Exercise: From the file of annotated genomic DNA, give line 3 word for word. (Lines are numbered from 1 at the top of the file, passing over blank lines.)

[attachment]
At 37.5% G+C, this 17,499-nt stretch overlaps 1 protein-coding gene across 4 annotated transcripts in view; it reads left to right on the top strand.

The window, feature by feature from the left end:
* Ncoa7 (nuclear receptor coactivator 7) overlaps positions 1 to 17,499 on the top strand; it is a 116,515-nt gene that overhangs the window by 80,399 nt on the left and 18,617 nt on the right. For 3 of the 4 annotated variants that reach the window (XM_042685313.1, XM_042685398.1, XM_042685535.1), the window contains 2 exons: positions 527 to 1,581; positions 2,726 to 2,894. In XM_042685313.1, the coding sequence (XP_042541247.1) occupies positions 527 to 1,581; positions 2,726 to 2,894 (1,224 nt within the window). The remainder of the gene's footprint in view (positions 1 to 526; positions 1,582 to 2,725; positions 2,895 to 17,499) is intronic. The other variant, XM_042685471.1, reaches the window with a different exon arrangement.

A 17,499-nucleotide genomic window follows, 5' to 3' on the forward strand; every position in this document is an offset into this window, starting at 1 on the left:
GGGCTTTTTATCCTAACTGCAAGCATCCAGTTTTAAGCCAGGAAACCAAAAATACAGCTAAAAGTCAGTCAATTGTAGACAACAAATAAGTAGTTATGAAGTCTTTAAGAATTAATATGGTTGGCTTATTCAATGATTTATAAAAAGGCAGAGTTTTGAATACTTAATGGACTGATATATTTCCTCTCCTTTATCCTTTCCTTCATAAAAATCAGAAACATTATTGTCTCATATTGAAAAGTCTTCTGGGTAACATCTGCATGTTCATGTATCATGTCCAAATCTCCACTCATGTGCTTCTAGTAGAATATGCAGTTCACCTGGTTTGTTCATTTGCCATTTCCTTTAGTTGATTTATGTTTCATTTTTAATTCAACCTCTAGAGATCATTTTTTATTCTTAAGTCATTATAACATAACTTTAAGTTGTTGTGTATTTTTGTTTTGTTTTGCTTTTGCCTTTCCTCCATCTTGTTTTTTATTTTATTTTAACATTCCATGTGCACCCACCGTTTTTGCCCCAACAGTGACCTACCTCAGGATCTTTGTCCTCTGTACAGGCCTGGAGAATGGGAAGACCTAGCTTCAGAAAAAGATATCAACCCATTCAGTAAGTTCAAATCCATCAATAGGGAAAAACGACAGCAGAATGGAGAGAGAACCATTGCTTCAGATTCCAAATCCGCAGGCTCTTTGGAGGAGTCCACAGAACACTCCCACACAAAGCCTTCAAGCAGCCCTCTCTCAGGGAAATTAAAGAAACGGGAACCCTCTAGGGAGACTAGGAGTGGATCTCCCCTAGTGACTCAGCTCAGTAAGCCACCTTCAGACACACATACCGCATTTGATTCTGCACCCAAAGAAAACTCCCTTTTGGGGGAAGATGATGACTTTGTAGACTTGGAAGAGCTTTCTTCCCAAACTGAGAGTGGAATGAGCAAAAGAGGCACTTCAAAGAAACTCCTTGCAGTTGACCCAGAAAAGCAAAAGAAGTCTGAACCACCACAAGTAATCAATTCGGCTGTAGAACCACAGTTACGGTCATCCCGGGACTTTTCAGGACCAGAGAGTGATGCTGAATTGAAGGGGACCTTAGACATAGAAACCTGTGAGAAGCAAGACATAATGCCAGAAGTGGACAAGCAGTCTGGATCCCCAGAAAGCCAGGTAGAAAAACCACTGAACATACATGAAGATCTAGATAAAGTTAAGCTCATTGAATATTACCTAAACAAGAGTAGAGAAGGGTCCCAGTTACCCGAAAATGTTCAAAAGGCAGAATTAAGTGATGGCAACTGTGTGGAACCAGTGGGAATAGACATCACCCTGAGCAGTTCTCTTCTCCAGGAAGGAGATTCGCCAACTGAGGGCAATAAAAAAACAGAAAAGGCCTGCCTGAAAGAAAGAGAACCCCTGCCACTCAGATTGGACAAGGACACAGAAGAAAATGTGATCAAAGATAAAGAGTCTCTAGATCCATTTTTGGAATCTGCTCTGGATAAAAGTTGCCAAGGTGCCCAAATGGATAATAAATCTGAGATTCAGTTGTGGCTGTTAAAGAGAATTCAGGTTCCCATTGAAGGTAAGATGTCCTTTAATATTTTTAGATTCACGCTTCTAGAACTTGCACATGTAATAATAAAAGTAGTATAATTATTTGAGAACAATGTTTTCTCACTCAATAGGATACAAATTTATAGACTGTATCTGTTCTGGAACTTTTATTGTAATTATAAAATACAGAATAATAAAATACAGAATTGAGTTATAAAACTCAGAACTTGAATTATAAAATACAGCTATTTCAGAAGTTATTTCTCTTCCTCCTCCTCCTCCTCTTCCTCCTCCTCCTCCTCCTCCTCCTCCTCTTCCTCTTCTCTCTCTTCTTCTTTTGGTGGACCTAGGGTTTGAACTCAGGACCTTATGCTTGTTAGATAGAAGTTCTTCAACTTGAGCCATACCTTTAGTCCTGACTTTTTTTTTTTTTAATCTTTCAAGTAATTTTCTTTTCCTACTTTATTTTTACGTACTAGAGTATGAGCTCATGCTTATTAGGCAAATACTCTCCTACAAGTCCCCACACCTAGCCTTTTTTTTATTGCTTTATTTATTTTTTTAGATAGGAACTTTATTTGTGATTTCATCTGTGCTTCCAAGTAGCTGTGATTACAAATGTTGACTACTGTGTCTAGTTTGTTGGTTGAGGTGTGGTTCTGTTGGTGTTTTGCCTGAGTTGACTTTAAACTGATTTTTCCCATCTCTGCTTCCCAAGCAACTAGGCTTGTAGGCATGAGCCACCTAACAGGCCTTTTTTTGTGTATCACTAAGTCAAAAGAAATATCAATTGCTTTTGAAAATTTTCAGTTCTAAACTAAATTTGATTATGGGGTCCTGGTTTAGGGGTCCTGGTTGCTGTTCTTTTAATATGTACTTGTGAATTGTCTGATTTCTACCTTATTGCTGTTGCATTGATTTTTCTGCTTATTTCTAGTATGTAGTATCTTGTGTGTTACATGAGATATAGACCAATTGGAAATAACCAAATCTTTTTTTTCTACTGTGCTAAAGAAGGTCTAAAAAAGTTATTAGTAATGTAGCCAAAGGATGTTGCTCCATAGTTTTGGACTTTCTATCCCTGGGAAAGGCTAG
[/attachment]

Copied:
* Ncoa7 (nuclear receptor coactivator 7) overlaps positions 1 to 17,499 on the top strand; it is a 116,515-nt gene that overhangs the window by 80,399 nt on the left and 18,617 nt on the right. For 3 of the 4 annotated variants that reach the window (XM_042685313.1, XM_042685398.1, XM_042685535.1), the window contains 2 exons: positions 527 to 1,581; positions 2,726 to 2,894. In XM_042685313.1, the coding sequence (XP_042541247.1) occupies positions 527 to 1,581; positions 2,726 to 2,894 (1,224 nt within the window). The remainder of the gene's footprint in view (positions 1 to 526; positions 1,582 to 2,725; positions 2,895 to 17,499) is intronic. The other variant, XM_042685471.1, reaches the window with a different exon arrangement.